"[The article] "states that some of his business dealings with religious charities raise "uncomfortable questions" . . . . The author then uses some language that the media have appropriated from the law courts, implying that a balanced trial with equal opportunity to participate by all concerned has taken place: that a "Barron's investigation found that several charities traded heavily in stocks promoted by Gutnick." . . . (emphasis added) The article associates the respondent with Mr Nachum Goldberg who is apparently a convicted tax evader and another person awaiting trial for stock manipulation in New York."

[1]

In court it was proven that only five copies of the Barron's print edition were sent from New Jersey to be circulated in Australia, but that none had actually arrived in the Jurisdiction. Gutnick therefore resorted to the internet based publication in order to show an actionable tort in the jurisdiction. The Internet version of the magazine had 550,000 international subscribers and 1700 Australian-based credit cards.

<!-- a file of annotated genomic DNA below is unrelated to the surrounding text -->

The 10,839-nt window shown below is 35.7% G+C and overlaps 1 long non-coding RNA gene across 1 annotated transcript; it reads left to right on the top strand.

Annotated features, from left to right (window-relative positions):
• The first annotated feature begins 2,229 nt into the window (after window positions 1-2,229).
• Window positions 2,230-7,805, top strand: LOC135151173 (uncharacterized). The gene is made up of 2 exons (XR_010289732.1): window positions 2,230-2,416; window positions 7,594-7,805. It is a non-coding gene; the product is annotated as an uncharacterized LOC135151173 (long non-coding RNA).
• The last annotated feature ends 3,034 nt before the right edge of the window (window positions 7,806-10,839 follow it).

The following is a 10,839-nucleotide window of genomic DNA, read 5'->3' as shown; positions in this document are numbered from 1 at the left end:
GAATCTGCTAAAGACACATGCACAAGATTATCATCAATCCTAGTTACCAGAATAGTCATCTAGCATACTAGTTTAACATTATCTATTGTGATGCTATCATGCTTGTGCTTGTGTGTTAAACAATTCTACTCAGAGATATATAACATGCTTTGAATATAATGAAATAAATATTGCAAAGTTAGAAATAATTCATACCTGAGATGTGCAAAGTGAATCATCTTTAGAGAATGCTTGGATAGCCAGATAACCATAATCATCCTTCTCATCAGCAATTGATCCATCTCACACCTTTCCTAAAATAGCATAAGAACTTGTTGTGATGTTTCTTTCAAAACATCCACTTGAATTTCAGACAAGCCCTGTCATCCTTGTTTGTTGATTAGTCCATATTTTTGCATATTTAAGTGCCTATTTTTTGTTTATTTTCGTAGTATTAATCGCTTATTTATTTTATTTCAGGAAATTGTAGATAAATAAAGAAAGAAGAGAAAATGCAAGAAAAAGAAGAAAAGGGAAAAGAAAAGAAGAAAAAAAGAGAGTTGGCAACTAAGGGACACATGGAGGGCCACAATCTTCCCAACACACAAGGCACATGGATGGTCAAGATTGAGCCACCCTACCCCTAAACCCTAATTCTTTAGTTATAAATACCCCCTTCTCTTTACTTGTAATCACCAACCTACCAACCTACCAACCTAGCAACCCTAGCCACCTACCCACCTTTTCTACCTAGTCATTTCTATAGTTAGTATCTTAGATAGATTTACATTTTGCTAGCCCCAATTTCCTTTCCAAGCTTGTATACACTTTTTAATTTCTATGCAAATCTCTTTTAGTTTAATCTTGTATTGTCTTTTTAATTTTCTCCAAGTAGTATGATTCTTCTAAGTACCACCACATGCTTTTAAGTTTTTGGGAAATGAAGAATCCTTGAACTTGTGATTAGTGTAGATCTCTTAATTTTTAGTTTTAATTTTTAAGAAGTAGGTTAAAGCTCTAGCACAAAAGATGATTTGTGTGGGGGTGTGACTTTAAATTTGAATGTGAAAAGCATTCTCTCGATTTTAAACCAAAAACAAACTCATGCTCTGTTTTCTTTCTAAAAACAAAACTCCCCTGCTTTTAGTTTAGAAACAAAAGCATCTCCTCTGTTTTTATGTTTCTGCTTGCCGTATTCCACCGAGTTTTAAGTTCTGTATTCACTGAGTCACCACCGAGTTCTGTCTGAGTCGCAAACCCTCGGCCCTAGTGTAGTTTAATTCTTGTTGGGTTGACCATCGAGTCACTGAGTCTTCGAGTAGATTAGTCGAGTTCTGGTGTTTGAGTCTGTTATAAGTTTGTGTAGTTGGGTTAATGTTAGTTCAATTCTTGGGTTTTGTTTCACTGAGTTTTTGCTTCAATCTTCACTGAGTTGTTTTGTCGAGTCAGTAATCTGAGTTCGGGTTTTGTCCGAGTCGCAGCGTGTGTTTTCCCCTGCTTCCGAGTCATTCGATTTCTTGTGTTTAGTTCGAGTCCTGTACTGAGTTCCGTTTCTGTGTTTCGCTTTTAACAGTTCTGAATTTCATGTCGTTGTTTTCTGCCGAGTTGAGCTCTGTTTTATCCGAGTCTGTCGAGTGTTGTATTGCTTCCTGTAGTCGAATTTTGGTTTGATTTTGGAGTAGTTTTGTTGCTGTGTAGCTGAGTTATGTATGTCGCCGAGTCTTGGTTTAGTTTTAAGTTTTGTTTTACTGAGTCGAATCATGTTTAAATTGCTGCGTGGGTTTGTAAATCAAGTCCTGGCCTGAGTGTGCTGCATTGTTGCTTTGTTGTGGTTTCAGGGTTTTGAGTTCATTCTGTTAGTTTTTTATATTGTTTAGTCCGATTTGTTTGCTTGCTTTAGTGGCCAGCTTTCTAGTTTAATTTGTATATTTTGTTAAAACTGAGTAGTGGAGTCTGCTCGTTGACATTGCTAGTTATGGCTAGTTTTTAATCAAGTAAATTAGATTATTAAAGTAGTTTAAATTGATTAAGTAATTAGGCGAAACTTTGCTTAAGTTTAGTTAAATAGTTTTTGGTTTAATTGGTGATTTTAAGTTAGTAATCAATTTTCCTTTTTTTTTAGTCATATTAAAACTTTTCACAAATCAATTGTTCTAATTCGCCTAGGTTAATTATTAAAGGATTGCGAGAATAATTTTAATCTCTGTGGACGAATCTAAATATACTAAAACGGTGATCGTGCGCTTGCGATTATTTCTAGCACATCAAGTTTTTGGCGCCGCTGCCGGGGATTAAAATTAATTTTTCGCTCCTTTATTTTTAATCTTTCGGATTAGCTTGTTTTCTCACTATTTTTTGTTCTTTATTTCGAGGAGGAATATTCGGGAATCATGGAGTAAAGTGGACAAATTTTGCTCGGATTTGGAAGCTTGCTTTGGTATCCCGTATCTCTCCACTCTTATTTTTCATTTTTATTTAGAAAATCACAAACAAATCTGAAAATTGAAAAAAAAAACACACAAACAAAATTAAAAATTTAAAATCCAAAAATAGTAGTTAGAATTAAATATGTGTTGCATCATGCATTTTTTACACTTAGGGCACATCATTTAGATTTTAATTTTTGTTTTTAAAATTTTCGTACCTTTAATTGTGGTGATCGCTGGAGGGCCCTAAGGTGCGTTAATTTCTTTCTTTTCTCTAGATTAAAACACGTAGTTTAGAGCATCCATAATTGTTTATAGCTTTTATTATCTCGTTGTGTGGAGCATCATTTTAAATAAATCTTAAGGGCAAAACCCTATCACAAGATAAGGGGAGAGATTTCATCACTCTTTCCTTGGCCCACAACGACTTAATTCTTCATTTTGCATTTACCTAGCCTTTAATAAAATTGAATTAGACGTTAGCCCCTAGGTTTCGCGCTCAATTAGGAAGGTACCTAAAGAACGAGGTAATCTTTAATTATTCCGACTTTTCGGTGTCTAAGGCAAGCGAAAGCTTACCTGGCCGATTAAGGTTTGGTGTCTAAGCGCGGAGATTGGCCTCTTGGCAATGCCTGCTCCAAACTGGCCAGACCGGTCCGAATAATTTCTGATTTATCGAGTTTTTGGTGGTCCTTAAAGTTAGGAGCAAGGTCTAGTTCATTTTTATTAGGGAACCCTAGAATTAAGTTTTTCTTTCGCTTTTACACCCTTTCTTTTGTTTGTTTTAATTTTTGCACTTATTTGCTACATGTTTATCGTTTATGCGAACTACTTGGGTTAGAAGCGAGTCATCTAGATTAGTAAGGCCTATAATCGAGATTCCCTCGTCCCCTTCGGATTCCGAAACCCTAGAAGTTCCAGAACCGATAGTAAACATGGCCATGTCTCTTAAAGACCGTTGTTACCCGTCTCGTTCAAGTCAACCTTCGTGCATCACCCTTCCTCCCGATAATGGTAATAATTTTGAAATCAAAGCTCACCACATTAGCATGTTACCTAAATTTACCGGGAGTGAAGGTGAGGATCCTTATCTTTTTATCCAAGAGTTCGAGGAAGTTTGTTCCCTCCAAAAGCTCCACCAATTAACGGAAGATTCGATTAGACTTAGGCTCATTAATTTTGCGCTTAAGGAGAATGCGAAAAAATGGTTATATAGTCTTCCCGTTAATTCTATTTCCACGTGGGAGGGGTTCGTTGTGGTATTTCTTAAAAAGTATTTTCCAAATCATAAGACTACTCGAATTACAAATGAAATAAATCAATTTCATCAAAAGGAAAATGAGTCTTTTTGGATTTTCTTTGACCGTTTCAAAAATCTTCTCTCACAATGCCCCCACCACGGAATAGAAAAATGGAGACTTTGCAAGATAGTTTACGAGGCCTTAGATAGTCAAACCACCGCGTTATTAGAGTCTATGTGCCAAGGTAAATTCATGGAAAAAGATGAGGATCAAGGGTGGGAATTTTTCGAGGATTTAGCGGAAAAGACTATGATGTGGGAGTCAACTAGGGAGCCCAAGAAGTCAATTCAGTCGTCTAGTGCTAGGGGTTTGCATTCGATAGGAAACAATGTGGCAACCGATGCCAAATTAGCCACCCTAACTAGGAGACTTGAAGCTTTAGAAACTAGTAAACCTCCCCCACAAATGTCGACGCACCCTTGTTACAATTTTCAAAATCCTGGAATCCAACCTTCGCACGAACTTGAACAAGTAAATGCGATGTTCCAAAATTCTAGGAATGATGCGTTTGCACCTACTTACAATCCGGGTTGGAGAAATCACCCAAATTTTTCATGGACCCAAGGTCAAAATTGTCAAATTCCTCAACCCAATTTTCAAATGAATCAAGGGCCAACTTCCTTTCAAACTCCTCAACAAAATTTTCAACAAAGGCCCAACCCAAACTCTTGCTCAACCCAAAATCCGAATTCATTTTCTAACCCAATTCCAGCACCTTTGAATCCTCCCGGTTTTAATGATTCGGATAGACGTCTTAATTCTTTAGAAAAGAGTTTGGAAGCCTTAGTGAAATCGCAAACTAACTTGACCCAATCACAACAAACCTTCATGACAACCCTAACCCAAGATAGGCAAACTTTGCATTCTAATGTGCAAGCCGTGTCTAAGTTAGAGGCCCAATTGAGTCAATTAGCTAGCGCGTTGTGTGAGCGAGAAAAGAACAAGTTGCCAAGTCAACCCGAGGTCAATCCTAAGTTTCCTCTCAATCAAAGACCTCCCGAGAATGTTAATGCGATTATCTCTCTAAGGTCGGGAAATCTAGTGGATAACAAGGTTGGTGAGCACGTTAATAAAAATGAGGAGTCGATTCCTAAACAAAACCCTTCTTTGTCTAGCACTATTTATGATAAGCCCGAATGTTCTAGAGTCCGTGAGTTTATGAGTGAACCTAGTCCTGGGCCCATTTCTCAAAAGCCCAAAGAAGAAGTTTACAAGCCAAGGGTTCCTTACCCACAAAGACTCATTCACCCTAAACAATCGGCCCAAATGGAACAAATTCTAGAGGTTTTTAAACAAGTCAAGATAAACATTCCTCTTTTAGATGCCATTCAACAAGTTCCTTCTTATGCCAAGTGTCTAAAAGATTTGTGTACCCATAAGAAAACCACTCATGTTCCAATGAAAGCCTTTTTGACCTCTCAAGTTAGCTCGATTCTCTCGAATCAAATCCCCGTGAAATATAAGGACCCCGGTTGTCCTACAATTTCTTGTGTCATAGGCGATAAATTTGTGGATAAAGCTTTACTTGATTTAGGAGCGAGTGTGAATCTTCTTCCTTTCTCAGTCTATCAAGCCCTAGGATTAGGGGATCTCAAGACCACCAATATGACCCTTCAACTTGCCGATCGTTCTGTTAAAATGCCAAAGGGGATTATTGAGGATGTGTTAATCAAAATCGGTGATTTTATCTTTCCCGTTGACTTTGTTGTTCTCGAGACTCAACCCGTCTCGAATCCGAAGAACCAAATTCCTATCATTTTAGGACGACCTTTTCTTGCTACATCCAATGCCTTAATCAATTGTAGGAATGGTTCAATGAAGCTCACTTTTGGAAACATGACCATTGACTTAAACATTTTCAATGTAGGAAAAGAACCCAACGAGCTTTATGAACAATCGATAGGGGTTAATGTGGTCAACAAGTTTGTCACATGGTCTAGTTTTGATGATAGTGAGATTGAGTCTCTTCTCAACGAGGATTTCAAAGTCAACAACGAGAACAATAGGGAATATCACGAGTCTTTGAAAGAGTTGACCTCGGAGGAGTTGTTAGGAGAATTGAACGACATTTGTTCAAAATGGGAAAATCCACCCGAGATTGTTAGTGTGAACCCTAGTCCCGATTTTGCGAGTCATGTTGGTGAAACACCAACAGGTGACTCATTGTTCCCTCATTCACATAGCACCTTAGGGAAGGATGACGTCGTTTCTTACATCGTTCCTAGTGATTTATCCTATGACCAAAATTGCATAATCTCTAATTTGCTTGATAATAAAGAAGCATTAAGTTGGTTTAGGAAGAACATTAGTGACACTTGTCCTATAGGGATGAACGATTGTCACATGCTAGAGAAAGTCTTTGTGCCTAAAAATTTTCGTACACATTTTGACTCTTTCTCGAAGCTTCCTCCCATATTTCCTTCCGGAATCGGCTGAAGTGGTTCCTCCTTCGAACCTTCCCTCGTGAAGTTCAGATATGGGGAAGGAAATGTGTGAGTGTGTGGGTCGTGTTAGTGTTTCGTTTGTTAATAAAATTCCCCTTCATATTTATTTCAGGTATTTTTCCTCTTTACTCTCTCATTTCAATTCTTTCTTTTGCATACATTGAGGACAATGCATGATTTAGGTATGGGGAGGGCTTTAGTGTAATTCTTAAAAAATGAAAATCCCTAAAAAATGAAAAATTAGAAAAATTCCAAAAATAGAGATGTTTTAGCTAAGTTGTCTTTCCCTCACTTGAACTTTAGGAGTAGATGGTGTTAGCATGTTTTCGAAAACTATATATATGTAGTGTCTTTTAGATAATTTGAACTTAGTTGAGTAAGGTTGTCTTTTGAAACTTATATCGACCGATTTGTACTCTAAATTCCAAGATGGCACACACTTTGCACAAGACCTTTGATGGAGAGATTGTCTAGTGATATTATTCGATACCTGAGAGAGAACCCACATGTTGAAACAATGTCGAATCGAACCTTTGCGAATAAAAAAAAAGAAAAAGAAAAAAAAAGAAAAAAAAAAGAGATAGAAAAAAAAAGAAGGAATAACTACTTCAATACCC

Geoffrey Robertson QC argued for the publisher Dow Jones, as to whether it was considered to be "published from" where it was uploaded in New Jersey or "published into" where it was downloaded by subscribers in Victoria, Australia. The argument centered around publication and jurisdiction.

Decision[edit]

In a unanimous decision, all seven High Court justices decided that Gutnick had the right to sue for defamation at his primary residence and the place he was best known. Victoria was considered the place where damage to his reputation occurred. The High Court decided that defamation did not occur at the time of publishing, but as soon as a third party read the publication and thought less of the individual who was defamed.

Dow Jones was forced to admit in court that "there was no reason to believe Mr Gutnick was a customer of Mr Goldberg or had any criminal or improper relations with Mr Goldberg." (quote from an Australian Broadcasting Corporation story) [4]